Miscellaneous features

Other features that may be found on mobile phones include GPS navigation, music (MP3) and video (MP4) playback, RDS radio receiver, vibration and other "silent" ring options, alarms, memo recording, personal digital assistant functions, ability to watch streaming video, video download, video calling, built-in cameras (1.0+ Mpx) and camcorders (video recording), with autofocus[dubious discuss] and flash, ringtones, games, PTT, memory card reader (SD), USB (2.0), dual line support, infrared, Bluetooth (2.0) and WiFi connectivity, instant messaging, Internet e-mail and browsing and serving as a wireless modem. The first smartphone was the Nokia 9000 Communicator in 1996 which added PDA functionality to the basic mobile phone at the time. As miniaturization and increased processing power of microchips has enabled ever more features to be added to phones, the concept of the smartphone has evolved, and what was a high-end smartphone five years ago, is a standard phone today. Several phone series have been introduced to address a given market segment, such as the RIM BlackBerry focusing on enterprise/corporate customer email needs; the SonyEricsson Walkman series of musicphones and Cybershot series of cameraphones; the Nokia Nseries of multimedia phones, the Palm Pre the HTC Dream and the Apple iPhone. Nokia and the University of Cambridge demonstrated a bendable cell phone called the Morph.[11] Some phones have an electromechanical transducer on the back which changes the electrical voice signal into mechanical vibrations. The vibrations flow through the cheek bones or forehead allowing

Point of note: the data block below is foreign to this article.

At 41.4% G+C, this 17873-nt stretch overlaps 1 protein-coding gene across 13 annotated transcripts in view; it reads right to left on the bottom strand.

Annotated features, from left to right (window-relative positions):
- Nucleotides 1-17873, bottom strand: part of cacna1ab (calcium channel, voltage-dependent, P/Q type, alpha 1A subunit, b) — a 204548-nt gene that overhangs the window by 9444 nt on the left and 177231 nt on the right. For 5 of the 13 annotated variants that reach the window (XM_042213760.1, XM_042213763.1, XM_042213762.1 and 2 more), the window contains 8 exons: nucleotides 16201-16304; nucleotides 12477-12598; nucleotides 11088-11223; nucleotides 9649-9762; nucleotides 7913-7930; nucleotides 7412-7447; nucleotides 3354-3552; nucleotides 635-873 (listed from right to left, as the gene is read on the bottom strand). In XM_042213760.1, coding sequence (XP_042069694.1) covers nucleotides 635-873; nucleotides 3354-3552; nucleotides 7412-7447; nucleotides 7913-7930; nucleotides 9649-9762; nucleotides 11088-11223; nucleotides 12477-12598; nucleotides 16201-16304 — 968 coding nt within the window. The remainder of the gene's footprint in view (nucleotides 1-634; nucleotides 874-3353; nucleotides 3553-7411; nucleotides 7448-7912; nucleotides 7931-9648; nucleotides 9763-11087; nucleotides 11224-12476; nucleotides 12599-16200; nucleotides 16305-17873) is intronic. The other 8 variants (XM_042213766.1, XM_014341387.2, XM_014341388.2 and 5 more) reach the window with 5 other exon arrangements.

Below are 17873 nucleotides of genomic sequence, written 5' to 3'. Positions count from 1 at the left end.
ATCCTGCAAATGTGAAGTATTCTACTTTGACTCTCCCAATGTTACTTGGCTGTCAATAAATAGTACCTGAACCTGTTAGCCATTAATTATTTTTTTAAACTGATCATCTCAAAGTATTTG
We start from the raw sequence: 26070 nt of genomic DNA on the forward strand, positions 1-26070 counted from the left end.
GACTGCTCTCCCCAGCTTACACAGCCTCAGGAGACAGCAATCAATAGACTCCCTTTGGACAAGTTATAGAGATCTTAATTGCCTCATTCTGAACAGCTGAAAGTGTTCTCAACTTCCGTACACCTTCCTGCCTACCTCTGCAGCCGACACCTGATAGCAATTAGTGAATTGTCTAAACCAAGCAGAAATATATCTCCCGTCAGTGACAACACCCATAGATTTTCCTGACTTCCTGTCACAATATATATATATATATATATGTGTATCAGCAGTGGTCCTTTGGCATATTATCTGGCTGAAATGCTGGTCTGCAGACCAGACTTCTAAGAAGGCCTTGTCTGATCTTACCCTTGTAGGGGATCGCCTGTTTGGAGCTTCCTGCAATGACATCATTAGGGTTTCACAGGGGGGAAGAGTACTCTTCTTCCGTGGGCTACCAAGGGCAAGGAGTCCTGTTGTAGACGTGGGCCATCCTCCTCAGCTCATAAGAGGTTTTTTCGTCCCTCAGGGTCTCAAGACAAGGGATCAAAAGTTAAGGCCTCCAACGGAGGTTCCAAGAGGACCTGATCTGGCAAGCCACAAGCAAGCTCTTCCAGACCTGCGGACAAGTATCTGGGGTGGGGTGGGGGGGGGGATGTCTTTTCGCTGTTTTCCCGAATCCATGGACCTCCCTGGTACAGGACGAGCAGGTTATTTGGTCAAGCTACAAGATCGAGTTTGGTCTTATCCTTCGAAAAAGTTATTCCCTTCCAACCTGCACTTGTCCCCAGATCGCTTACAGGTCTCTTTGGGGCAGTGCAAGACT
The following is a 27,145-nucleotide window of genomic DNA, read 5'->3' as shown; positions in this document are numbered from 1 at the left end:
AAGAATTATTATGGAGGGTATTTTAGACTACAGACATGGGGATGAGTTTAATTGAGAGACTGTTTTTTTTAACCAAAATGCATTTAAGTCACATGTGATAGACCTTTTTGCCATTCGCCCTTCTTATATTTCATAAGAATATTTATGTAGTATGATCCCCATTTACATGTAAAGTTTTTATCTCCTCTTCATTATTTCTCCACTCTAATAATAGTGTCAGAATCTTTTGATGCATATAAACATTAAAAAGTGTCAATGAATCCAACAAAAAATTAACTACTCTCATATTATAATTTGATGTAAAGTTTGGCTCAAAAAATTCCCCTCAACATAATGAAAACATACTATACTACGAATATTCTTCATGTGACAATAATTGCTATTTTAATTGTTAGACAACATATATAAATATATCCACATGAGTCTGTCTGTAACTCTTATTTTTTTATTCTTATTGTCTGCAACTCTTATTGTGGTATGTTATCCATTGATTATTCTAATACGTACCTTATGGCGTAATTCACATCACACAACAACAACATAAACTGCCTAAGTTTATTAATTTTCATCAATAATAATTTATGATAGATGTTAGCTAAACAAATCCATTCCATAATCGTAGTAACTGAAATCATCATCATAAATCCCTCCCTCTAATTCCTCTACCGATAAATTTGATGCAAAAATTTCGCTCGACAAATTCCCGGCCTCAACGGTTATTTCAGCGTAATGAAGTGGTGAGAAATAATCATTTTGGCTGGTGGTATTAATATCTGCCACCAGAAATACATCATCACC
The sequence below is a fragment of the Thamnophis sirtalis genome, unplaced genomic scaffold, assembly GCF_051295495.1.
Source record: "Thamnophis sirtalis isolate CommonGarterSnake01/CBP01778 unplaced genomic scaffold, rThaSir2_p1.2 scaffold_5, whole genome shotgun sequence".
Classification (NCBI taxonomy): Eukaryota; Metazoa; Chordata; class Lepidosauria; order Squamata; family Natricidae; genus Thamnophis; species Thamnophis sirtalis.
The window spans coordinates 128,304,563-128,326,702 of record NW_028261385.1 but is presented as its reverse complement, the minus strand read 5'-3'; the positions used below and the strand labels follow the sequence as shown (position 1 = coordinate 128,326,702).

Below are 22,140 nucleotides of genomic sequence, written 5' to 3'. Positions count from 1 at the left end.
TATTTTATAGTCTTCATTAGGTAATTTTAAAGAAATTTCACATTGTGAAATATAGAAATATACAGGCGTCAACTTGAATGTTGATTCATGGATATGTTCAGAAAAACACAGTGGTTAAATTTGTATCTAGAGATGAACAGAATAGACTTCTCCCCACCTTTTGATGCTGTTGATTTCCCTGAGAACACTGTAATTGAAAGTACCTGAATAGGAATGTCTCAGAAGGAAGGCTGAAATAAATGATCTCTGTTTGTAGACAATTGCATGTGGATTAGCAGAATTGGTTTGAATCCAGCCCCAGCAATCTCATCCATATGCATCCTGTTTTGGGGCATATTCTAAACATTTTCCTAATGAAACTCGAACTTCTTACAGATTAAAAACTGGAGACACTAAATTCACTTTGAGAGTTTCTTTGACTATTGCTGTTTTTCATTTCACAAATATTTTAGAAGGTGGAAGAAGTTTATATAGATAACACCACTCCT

he user to hear the conversation. This is useful in the noisy situations or if the user is hard of hearing. A GPS navigation device is any device that receives Global Positioning System (GPS) signals for the purpose of determining the device's current location on Earth. GPS devices provide latitude and longitude information, and some may also calculate altitude, although this is not considered sufficiently accurate or continuously available enough (due to the possibility of signal blockage and other factors) to rely on exclusively to pilot aircraft. GPS devices are used in military, aviation, marine and consumer product applications. GPS devices may also have additional capabilities such as: maps, including streets maps, displayed in human readable format via text or in a graphical format turn-by-turn navigation directions to a human in charge of a vehicle or vessel via text or speech directions fed directly to an autonomous vehicle such as a robotic probe traffic congestion maps (depicting either historical or real time data) and suggested alternative directions information on nearby amenities such as restaurants, fueling stations, tourist attractions, etc. In other words, all GPS devices can answer the question "Where am I?", and may also be able to answer: which roads or paths are available to me now? which roads or paths should I take in order to get to my desired destination? if some roads are usually busy at this time or are busy right now, what would be a better route to take? where can I find food, fuel or other needs nearby? the shortest route between two locations